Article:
Many Mus­lims voice dis­may at Trump win

Kuwait Times - - FRONT PAGE -

Many Mus­lims around the world ex­pressed dis­may yes­ter­day at Don­ald Trump’s elec­tion as US pres­i­dent, say­ing they feared it might raise ten­sions be­tween the West and Is­lam and con­trib­ute to rad­i­cal­iza­tion. While Egypt’s pres­i­dent made an early con­grat­u­la­tory call to Trump, or­di­nary Mus­lims were wor­ried that his vic­tory would be a pro­pa­ganda gift to ji­hadist groups. Oth­ers were ap­pre­hen­sive that the pres­i­dent-elect would im­ple­ment cam­paign pledges to clamp down on Mus­lims en­ter­ing the United States.

“Trump has es­poused highly in­flam­ma­tory rhetoric against Mus­lims. Voters there will ex­pect him to ful­fil his prom­ises. That makes me worry about the im­pact on Mus­lims in the US and in the rest of the world,” said Yenny Wahid, a prom­i­nent main­stream Mus­lim fig­ure in In­done­sia. The world’s 1.6 bil­lion Mus­lims fol­low a mul­ti­tude of sects and schools of thought, con­sti­tute a ma­jor­ity of the pop­u­la­tion in coun­tries as var­ied as In­done­sia, Pak­istan, Saudi Ara­bia, Sene­gal and Al­ba­nia, and hold a vast ar­ray of po­lit­i­cal views.

Yet Trump’s pre­vi­ous com­ments about Mus­lims - say­ing that those from abroad should be barred en­try or in­tensely scru­ti­nized be­fore­hand - and the pres­ence of vo­cal anti-Is­lam ac­tivists among his sup­port­ers, have alarmed many. Dur­ing a bit­ter elec­tion cam­paign, Trump also at­tacked his op­po­nents for what he char­ac­ter­ized as their de­nial about the threat posed by mil­i­tant Is­lam, which he said was “com­ing to our shores”, adding that he would quickly form a com­mis­sion on it.

“I’m wor­ried about (my rel­a­tives in Amer­ica) be­cause they are Mus­lims, Egyp­tian Mus­lims ... and he is not go­ing to treat Mus­lims well,” said Ali Na­bil, a 20-year-old stu­dent in Cairo. Egyp­tian Pres­i­dent Ab­del Fat­tah Al-Sisi was the first world leader to con­grat­u­late Trump on the phone, Sisi’s of­fice said, a welcome to the next pres­i­dent that was echoed by some other Arabs who dis­liked Hil­lary Clin­ton’s Mid­dle East poli­cies.

But other Mus­lims saw Trump as a hos­tile fig­ure. “What­ever hap­pens to Amer­ica af­fects ev­ery­body and with all these prom­ises of doom by Trump to the blacks, to the Mus­lims, the mi­nor­ity, so it’s not some­thing we’re happy about,” said Ga­niu Olukanga, a Nige­rian Mus­lim res­i­dent of La­gos. Mus­lims who live as mem­bers of a re­li­gious mi­nor­ity in Western coun­tries and have pre­vi­ously ex­pressed fear at what they see as in­creas­ingly neg­a­tive por­tray­als of their faith, also voiced worry at Trump’s elec­tion.

“It is hugely wor­ry­ing that a man who has called for dis­crim­i­na­tion against Mus­lims and other mi­nori­ties has be­come the leader of a su­per­power na­tion,” said Haroun Khan, sec­re­tary gen­eral of the Mus­lim Coun­cil of Great Bri­tain, in a state­ment. He also con­grat­u­lated Trump on his vic­tory. Some Mus­lims said they feared Trump’s elec­tion as pres­i­dent might en­cour­age a view that the United States was hos­tile to Mus­lims and that this would hin­der ef­forts in Is­lam to counter rad­i­cal­iza­tion. “Trump’s vic­tory will be an enor­mous gift to a fail­ing ji­hadist move­ment, that will have now have a re­newed ral­ly­ing cry,” said Am­mar Rashid, an aca­demic and mem­ber of Pak­istan’s Awami Work­ers Party, on Twit­ter. “If ji­hadi ide­ol­ogy has a source of sus­te­nance, it is the im­age of the US as the evil anti-Mus­lim cru­sader. They will milk Trump’s win dry,” he added. In ji­hadist so­cial me­dia fo­rums, mil­i­tants said Trump’s elec­tion had merely re­vealed the true po­si­tion of the United States to­wards Mus­lims. “The masks have slipped,” one wrote. But some other Mus­lims were more hope­ful, in­clud­ing Umer Daudzai, a for­mer Afghan min­is­ter of in­te­rior, cit­ing the record of Ron­ald Rea­gan who was US pres­i­dent from 1981-89. “Ron­ald Rea­gan ended the Cold War. I hope Don­ald Trump will end all wars and be­come a hero of peace in the world,” he told Reuters.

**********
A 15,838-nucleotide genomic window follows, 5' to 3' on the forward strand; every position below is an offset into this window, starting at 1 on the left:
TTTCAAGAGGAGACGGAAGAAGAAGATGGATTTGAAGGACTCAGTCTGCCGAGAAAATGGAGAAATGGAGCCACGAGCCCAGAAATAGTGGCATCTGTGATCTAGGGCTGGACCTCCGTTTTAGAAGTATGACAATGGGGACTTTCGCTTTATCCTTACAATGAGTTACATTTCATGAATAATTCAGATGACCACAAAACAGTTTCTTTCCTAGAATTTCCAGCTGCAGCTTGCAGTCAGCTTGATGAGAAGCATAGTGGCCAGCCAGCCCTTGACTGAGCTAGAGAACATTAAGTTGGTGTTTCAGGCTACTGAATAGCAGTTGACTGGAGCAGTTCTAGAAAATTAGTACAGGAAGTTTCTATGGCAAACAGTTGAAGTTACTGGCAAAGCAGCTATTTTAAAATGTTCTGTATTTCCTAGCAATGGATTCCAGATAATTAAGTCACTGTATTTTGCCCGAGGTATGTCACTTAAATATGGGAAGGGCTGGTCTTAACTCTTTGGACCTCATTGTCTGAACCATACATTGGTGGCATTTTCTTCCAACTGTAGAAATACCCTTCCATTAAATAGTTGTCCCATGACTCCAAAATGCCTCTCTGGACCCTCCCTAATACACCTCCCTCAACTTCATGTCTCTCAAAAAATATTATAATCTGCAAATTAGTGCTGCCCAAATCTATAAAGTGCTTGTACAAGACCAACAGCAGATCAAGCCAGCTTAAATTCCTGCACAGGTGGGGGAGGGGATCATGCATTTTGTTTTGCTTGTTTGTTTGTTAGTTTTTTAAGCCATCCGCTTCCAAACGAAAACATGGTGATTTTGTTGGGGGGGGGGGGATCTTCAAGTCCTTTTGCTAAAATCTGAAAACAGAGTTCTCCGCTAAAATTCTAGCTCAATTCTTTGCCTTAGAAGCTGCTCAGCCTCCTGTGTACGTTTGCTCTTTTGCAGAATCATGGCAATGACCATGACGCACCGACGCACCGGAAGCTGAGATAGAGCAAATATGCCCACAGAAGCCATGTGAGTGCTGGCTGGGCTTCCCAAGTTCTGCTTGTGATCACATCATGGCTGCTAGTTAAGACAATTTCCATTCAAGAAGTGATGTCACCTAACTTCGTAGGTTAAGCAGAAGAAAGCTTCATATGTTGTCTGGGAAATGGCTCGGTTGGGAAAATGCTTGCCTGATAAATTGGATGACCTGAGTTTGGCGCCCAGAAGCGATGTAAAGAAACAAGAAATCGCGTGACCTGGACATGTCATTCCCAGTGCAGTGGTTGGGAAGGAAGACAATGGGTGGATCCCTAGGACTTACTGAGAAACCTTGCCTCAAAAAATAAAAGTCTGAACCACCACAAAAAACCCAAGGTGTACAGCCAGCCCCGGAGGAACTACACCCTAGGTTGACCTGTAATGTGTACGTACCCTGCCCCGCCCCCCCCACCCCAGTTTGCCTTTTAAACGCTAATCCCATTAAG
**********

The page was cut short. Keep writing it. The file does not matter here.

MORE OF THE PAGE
De­spite ex­pres­sions of con­cern by some of­fi­cials, the Or­ga­ni­za­tion of Is­lamic Co­op­er­a­tion, the body that rep­re­sents Mus­lim states, is­sued no state­ment early yes­ter­day. In In­done­sia, the most pop­u­lous Mus­lim na­tion, an of­fi­cial from the faith’s top cler­i­cal body there said Trump’s elec­tion could cre­ate new ten­sion be­tween the United States and the Is­lamic world. Trump had made neg­a­tive and cyn­i­cal com­ments about Mus­lims in the past, Din Syam­sud­din, a se­nior of­fi­cial at the In­done­sian Ulema Coun­cil, told re­porters in Jakarta. “He had for­got­ten that many Amer­i­cans are im­mi­grants.”

“I’m very afraid, will there be more wars? Will Amer­ica at­tack Mus­lim coun­tries again?” asked In­done­sian ac­tivist Ali­jah Di­ete, as Mus­lims reeled from Trump’s shock vic­tory. “I’m in dis­be­lief,” said Di­ete, 47. “I thought Amer­i­cans are sup­posed to be in­tel­li­gent and ma­ture. How is it pos­si­ble Don­ald Trump won? I am very con­cerned that the re­la­tion­ship be­tween the US and Mus­lim coun­tries will be­come tense again,” said Di­ete, while law firm em­ployee Nikken Suar­dini said the pro­posal to bar Mus­lims from the US was “just not fair”.

KUALA LUMPUR: Malaysian Mus­lim school girls pose for a selfie with a cutout of US Pres­i­dent-Elect Don­ald Trump dur­ing an event to fol­low the elec­tion re­sults yes­ter­day. — AFP

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